I notice on your profile you enjoy American Elms and White Pine. When we bought the land for our new nursery there were 6 elms. This year there are two less. Also two less butternuts. Pines continue to do well.

In northern Vermont there is an island in Lake Champlain named Isle La Mott. When Samuel de Champlain hit Vermont in 1609 he named the island Pine Island because of the size and covering of virgin white pines. Two hundred years later when Burlington Vermont was the lumber capital of the US, pines were cut in the winter, dragged onto the lake ice by oxen and horses, bound together and then when spring arrived they were floated down lake to the sawmills.

I like our forests and I love your blog!

George Africa
The Vermont Gardener

Wendy said...

aaaggh, this sounds absolutely delicious. Love the addition of pistachio.

I think I really like the idea of scallops, but maybe not the reality of it? I wonder if I could subsititute shrimp?

imac said...

I really like this shot my friend, its very Arty.

joey said...

Oh George, you are dear. We both love so many of the same things and why we are old friends. Your stories are rich as is your life. I'm sure you are aware of the sad saga of the white pines and lumbering era in Michigan. We are thankfully still blessed to have rich forests and virgin forests like (Hartwick Pines), saved from the axe, the largest stand of virgin white pine remaining in the lower peninsula. Though once gracing archways in major cities like Detroit and our neighborhood, loosing 6 in my yard, I am blessed to still have my sentinel American elm hanging over our house. So lets enjoy our scallops and the remains of beautiful September :)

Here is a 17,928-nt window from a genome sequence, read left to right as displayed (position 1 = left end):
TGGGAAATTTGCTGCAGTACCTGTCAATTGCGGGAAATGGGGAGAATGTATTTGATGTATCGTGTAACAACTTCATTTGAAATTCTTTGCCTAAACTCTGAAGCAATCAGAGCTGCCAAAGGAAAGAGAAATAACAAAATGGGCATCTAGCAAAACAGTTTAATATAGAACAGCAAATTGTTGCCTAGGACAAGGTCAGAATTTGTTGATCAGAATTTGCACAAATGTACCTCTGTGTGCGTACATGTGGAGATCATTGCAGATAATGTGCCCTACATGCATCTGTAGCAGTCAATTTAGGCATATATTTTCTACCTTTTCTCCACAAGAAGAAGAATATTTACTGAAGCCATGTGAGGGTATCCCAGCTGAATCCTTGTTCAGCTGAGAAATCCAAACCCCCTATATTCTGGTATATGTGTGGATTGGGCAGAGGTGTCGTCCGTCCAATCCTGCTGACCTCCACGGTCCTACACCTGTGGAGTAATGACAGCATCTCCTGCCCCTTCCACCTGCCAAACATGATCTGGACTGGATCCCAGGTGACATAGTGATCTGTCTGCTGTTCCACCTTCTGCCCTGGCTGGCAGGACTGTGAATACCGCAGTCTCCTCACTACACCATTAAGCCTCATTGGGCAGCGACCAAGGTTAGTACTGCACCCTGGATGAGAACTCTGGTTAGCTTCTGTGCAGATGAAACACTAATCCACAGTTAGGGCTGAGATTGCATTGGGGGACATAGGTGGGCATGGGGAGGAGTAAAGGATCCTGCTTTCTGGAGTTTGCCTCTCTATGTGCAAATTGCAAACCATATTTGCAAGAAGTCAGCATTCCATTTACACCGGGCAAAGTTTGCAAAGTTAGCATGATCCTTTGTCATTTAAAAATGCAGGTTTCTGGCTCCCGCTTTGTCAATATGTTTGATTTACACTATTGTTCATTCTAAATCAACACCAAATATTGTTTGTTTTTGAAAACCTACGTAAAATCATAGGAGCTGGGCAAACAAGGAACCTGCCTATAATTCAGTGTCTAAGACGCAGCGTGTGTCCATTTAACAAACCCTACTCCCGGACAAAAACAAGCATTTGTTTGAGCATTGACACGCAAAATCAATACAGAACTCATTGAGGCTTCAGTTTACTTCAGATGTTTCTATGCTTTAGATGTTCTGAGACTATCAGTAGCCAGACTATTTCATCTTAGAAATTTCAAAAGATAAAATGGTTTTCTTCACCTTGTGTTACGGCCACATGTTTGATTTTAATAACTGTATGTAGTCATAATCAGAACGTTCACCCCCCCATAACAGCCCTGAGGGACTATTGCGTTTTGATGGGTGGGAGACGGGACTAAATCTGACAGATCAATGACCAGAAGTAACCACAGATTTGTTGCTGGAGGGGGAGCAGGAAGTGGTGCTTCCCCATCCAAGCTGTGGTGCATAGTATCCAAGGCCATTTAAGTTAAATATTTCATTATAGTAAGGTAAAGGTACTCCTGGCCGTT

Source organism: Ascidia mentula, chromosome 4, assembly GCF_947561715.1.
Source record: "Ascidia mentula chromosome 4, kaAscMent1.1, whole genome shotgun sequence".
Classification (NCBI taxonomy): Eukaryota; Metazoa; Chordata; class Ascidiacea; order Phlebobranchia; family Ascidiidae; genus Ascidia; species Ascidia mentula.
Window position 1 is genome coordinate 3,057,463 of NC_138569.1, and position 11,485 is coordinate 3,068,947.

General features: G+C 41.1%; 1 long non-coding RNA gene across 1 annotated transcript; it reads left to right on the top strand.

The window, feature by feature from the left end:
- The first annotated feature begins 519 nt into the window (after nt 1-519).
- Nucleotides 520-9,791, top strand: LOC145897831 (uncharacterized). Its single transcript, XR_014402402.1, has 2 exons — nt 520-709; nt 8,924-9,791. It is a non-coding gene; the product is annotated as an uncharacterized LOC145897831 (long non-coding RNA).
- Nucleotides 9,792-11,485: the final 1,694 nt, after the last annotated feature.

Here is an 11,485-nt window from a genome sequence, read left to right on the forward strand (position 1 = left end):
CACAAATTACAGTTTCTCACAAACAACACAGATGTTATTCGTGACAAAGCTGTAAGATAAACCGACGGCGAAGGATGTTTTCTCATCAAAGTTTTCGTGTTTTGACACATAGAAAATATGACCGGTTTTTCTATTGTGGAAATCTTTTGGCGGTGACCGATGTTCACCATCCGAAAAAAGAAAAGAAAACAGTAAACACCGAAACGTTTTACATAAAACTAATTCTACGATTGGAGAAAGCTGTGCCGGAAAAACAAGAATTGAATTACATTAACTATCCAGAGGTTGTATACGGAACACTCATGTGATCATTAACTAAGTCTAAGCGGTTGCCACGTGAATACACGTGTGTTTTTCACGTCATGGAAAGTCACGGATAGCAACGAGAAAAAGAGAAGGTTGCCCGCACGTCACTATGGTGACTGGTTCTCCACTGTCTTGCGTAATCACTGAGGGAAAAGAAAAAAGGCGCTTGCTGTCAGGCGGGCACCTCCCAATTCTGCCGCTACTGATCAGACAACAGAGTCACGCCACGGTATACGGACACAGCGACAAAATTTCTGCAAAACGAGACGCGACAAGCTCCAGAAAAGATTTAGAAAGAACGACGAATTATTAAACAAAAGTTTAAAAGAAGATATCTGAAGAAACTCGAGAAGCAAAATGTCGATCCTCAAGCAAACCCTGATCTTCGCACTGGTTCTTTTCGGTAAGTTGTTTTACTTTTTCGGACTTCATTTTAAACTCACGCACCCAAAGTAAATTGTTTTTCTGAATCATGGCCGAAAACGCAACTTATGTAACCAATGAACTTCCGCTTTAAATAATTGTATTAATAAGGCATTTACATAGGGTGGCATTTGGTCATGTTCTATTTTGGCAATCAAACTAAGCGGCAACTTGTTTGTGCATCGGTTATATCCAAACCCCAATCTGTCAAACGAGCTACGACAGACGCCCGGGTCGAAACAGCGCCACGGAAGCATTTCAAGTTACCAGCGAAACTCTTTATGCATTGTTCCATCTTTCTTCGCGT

Hi Wendy. Shrimp is wonderful too! Try my Grilled Shrimp with Walnut Pesto ... marinated in the pesto, skewered, and grilled ... amazing! Just key in the name at the top of my site ... it's great too!

Thanks imac ... sometimes tweaking is fun :)

Kala said...

These images of Coleus DO look like stained glass panes with light shining through them. You are so darned creative Joey!

joey said...

Gee thanks, Kala. As are you :)

Shirley said...

Joey, I love the effect you did with the Annabelle Hydrangea. Did you special filters or is that done with a computer program? If you could answer on my blog that would be great.

Have a lovely day!


joey said...

Thank you, Shirley. It's a multiple exposure!